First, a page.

Recent genetic data support the classification as a separate species that separated from the California Sea Lion (Zalophus californianus) about 2.3 ± 0.5 million years ago. The Galápagos Sea Lion population declined by 60-65% from 1978 to 2001. Since then there is no evidence of further decline or increase. Introduced species, such as dogs, carry diseases that can spread to sea lions. They are vulnerable to the effects of climate change on ocean currents, which impacts their fish prey abundance. They are also victims of bycatch in fisheries. Frequent direct contact between sea lions and domestic dogs in the settlements on San Cristobal, Santa Cruz, and Isabela islands present a great danger of disease transmission. The species is described as ”endangered” by the World Conservation Union (IUCN).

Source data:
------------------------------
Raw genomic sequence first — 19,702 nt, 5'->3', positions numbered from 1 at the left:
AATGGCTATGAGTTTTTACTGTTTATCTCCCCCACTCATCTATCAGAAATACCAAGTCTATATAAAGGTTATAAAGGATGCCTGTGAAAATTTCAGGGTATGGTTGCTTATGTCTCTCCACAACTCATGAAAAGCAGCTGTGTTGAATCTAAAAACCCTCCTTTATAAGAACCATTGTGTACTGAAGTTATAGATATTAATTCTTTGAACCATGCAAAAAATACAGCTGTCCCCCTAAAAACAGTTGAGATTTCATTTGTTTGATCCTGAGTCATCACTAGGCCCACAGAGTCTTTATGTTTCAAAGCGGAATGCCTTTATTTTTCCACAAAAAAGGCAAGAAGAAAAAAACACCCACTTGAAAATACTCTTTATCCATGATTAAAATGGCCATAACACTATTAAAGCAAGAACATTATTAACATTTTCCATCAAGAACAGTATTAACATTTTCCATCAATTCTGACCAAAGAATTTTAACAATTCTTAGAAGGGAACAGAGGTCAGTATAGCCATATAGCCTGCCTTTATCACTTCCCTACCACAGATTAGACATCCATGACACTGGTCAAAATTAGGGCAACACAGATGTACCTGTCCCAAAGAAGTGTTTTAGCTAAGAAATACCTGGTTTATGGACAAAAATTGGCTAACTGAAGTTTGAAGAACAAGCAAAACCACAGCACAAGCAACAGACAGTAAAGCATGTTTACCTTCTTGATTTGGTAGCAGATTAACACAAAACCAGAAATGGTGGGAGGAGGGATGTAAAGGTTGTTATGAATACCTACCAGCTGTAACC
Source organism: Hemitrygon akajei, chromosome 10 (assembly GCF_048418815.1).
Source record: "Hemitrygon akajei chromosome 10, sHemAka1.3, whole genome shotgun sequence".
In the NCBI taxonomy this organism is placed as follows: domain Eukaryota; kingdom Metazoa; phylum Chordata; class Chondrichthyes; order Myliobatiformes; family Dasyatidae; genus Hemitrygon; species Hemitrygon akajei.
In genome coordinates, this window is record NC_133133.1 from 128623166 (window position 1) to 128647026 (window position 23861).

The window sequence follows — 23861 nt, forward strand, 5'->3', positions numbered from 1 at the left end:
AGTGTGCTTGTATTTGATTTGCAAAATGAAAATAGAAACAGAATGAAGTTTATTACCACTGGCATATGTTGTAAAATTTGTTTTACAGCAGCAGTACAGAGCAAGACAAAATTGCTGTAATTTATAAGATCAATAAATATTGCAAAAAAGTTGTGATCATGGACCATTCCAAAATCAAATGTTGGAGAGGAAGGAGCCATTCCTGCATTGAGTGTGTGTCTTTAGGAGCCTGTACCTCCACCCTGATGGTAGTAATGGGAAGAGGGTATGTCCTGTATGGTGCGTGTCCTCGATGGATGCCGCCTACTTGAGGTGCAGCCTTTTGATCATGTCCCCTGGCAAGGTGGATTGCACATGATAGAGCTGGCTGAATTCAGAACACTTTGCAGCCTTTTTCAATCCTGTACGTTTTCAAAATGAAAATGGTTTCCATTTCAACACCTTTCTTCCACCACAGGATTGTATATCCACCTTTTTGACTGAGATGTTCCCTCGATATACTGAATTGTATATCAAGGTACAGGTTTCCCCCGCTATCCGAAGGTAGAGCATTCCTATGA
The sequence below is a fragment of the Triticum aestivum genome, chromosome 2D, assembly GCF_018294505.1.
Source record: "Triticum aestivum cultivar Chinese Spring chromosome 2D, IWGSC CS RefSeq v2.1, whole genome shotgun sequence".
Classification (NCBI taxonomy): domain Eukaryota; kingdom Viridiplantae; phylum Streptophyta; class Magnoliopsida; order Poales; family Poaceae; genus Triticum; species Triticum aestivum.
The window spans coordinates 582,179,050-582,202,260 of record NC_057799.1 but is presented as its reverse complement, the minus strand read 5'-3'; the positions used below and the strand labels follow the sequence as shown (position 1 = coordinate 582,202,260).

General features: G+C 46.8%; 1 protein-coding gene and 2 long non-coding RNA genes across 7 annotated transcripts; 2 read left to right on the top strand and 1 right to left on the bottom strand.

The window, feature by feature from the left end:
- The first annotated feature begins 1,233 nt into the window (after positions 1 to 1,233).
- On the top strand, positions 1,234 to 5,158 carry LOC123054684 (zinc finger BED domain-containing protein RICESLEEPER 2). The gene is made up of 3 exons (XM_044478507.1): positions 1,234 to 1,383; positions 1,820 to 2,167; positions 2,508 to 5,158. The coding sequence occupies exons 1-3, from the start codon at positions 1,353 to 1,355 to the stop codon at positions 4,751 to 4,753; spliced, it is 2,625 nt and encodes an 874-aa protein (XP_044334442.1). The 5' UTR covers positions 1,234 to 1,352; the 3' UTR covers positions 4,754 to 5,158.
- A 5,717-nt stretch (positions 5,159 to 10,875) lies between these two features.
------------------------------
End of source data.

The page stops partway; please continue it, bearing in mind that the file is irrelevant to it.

Home / Articles / Most Endangered / Galápagos Sea Lion (Zalophus wollebaeki) – Only between 20,000 and 50,000 remain
This species breeds only in a few spots on the Australian territory of Christmas Island in the …